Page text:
Oh no they didn’t (but oh yes they did): Microsoft’s antiviral software’s been “accidentally” wiping Google Chrome off the face of the map, or at least from the hard drives of several users’ Windows-based computers.
The trouble stems from a bug in the company’s antiviral security suite, an inconspicuous slice of software dubbed Microsoft Security Essentials. It’s a freebie utility that bundles realtime antivirus and malware scanning under one rooftop. In the splashy marketing slides on the product site, Microsoft calls it “anti-annoying.”
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Except for the part where it’s been annoying the heck out of Google Chrome users, since it’s been disabling or outright zapping the browser from Windows PCs, mistaking Chrome for a trojan horse. Oops.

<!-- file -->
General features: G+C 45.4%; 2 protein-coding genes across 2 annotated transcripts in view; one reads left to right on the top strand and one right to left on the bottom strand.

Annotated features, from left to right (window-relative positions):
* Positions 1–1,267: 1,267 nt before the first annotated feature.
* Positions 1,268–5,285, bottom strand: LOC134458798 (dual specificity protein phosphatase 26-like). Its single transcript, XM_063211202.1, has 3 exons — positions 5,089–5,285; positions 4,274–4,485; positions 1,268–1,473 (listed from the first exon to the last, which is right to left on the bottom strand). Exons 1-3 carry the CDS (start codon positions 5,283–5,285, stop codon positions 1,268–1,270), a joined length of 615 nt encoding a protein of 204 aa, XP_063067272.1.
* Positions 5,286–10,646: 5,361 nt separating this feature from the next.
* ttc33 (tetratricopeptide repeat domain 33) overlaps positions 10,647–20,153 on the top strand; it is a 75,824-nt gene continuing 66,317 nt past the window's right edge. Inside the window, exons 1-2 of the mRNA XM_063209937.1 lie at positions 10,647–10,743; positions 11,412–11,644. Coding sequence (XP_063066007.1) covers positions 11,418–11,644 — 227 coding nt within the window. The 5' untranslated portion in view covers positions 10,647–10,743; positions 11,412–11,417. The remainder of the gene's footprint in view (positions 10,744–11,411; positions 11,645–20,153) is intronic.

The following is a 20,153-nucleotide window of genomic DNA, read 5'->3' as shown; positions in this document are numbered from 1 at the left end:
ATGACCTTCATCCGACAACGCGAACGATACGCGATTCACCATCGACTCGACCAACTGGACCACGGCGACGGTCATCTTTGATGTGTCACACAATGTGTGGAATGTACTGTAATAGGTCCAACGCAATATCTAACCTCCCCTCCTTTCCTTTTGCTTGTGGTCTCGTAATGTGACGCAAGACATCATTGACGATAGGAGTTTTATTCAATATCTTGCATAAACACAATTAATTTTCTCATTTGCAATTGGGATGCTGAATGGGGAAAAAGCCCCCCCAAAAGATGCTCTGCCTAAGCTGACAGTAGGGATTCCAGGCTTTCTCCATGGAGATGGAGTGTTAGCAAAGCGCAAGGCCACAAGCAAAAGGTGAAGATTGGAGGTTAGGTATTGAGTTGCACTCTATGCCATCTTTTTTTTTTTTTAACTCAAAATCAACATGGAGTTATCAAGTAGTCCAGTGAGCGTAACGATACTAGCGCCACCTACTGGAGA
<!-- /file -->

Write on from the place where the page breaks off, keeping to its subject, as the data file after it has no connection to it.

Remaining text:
“I have been using Chrome on my office PC for over a year. This morning, after I started up the PC, a Windows Security box popped up and said I had a Security Problem that needed to be removed,” wrote one user on Google Chrome’s official message board last Friday.
“I clicked the Details button and saw that it was ‘PWS:Win32/Zbot’,” continues the user. “I clicked the Remove button and restarted my PC. Now I do not have Chrome. It has been removed or uninstalled. The Chrome.exe file is gone. Was there really a problem, or is this just a way for Microsoft to stick it to Google?”
Microsoft’s not mincing words about the screwup, admitting that “On September 30th, 2011, an incorrect detection for PWS: Win32/Zbot was identified and, as a result, Google Chrome was inadvertently blocked and in some cases removed from customers PCs.”
The company says it’s “already fixed the issue,” so there’s that. All’s fair in love and occasional incompetence? Browse on, Chrome users, browse on.
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Matt Peckham is a reporter at TIME. Find him on Twitter at @mattpeckham or on Facebook. You can also continue the discussion on TIME’s Facebook page and on Twitter at @TIME.